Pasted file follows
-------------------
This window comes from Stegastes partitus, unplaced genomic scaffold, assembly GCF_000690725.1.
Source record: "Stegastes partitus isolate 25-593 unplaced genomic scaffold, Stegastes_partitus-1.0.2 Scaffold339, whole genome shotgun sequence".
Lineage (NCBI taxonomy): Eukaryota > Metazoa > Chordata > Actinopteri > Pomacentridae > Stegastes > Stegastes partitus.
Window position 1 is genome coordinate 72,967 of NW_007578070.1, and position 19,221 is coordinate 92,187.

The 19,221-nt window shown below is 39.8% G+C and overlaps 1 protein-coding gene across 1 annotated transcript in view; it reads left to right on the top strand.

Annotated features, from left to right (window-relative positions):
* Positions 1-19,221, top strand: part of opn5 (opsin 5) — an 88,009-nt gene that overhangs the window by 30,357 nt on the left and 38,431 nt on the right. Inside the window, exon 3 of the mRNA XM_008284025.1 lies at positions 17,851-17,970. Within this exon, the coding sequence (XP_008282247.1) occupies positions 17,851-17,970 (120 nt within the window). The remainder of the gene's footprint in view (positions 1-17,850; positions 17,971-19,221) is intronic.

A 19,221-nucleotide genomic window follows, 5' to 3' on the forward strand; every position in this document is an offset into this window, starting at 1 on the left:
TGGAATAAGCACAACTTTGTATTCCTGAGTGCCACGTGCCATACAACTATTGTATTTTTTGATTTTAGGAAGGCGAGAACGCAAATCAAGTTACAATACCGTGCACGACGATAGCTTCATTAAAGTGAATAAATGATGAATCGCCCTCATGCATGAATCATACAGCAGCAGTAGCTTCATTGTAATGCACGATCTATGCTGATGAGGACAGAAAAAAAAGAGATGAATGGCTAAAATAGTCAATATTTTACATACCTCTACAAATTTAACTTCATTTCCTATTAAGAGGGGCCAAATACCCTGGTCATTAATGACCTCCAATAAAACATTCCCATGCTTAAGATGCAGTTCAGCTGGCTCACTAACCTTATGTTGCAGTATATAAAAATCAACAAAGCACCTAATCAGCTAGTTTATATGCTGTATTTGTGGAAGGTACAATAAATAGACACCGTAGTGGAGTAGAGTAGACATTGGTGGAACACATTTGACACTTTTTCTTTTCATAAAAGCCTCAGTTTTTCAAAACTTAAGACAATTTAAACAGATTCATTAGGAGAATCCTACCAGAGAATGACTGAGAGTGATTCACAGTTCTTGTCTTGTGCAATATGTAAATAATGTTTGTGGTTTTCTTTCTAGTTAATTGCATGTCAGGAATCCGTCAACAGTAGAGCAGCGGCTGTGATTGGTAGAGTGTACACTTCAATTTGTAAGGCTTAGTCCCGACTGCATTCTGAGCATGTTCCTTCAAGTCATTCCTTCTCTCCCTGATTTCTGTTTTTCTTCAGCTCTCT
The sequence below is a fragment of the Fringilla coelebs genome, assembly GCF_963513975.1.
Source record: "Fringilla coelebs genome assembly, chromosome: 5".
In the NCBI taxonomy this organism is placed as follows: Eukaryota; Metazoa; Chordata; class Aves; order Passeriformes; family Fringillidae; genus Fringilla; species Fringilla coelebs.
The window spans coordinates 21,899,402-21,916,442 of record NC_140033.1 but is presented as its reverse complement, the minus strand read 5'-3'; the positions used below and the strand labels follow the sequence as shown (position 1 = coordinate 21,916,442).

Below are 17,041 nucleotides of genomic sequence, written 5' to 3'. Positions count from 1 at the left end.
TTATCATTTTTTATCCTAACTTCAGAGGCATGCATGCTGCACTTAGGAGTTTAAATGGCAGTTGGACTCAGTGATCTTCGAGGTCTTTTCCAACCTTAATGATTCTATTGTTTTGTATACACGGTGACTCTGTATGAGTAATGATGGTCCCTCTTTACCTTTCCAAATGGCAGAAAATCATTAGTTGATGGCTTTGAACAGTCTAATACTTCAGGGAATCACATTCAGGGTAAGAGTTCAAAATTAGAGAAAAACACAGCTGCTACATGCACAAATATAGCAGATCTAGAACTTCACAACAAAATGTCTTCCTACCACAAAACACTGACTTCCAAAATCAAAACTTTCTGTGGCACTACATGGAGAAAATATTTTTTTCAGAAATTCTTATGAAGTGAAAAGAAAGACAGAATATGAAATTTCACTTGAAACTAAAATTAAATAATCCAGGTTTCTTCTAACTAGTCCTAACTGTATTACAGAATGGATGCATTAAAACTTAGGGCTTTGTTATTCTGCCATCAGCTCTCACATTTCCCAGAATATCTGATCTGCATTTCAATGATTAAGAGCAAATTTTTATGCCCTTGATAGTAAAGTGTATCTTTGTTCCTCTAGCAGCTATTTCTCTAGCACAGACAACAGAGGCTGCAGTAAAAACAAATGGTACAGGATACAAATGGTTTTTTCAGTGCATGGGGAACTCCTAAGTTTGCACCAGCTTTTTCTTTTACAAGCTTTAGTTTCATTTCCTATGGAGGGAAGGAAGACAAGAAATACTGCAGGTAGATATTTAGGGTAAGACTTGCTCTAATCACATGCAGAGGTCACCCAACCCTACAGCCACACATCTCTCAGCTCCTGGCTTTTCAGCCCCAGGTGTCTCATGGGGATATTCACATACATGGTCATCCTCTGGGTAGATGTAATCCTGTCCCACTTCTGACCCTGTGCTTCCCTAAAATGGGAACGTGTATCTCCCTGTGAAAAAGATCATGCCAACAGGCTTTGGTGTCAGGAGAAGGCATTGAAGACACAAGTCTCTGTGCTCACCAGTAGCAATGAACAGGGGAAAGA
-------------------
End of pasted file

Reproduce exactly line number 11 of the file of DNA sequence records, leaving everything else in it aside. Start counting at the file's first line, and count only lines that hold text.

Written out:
Source record: "Fringilla coelebs genome assembly, chromosome: 5".